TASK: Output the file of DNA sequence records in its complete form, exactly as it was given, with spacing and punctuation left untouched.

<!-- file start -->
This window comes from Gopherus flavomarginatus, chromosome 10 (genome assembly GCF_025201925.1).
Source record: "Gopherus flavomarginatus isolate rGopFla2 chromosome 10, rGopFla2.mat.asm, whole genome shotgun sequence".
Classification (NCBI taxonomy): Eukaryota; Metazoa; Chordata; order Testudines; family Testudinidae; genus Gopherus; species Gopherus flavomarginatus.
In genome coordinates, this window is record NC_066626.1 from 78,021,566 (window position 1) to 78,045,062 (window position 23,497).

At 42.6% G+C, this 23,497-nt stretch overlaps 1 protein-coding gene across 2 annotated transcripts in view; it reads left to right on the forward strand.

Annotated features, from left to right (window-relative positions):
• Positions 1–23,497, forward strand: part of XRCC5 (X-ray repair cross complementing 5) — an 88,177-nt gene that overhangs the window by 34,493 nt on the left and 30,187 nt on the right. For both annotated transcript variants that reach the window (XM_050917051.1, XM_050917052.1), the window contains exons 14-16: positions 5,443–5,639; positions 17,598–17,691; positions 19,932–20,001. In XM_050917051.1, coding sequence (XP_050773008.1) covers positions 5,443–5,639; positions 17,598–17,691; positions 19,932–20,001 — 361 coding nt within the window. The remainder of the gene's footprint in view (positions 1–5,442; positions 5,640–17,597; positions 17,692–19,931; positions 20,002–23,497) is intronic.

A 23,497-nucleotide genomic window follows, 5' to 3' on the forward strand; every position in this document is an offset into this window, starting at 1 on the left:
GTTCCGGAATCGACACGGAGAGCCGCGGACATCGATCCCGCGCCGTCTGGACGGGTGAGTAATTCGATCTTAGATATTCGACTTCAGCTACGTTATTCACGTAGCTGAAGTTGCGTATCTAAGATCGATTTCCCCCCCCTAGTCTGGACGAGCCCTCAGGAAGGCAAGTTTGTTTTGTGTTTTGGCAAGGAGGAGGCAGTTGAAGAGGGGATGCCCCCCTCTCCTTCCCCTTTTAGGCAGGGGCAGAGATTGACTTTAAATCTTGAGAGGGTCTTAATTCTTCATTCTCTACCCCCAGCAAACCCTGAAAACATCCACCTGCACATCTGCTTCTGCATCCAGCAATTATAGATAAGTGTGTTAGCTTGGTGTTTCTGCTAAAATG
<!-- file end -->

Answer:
This window comes from Gopherus flavomarginatus, chromosome 10 (genome assembly GCF_025201925.1).
Source record: "Gopherus flavomarginatus isolate rGopFla2 chromosome 10, rGopFla2.mat.asm, whole genome shotgun sequence".
Classification (NCBI taxonomy): Eukaryota; Metazoa; Chordata; order Testudines; family Testudinidae; genus Gopherus; species Gopherus flavomarginatus.
In genome coordinates, this window is record NC_066626.1 from 78,021,566 (window position 1) to 78,045,062 (window position 23,497).

At 42.6% G+C, this 23,497-nt stretch overlaps 1 protein-coding gene across 2 annotated transcripts in view; it reads left to right on the forward strand.

Annotated features, from left to right (window-relative positions):
• Positions 1–23,497, forward strand: part of XRCC5 (X-ray repair cross complementing 5) — an 88,177-nt gene that overhangs the window by 34,493 nt on the left and 30,187 nt on the right. For both annotated transcript variants that reach the window (XM_050917051.1, XM_050917052.1), the window contains exons 14-16: positions 5,443–5,639; positions 17,598–17,691; positions 19,932–20,001. In XM_050917051.1, coding sequence (XP_050773008.1) covers positions 5,443–5,639; positions 17,598–17,691; positions 19,932–20,001 — 361 coding nt within the window. The remainder of the gene's footprint in view (positions 1–5,442; positions 5,640–17,597; positions 17,692–19,931; positions 20,002–23,497) is intronic.

A 23,497-nucleotide genomic window follows, 5' to 3' on the forward strand; every position in this document is an offset into this window, starting at 1 on the left:
GTTCCGGAATCGACACGGAGAGCCGCGGACATCGATCCCGCGCCGTCTGGACGGGTGAGTAATTCGATCTTAGATATTCGACTTCAGCTACGTTATTCACGTAGCTGAAGTTGCGTATCTAAGATCGATTTCCCCCCCCTAGTCTGGACGAGCCCTCAGGAAGGCAAGTTTGTTTTGTGTTTTGGCAAGGAGGAGGCAGTTGAAGAGGGGATGCCCCCCTCTCCTTCCCCTTTTAGGCAGGGGCAGAGATTGACTTTAAATCTTGAGAGGGTCTTAATTCTTCATTCTCTACCCCCAGCAAACCCTGAAAACATCCACCTGCACATCTGCTTCTGCATCCAGCAATTATAGATAAGTGTGTTAGCTTGGTGTTTCTGCTAAAATG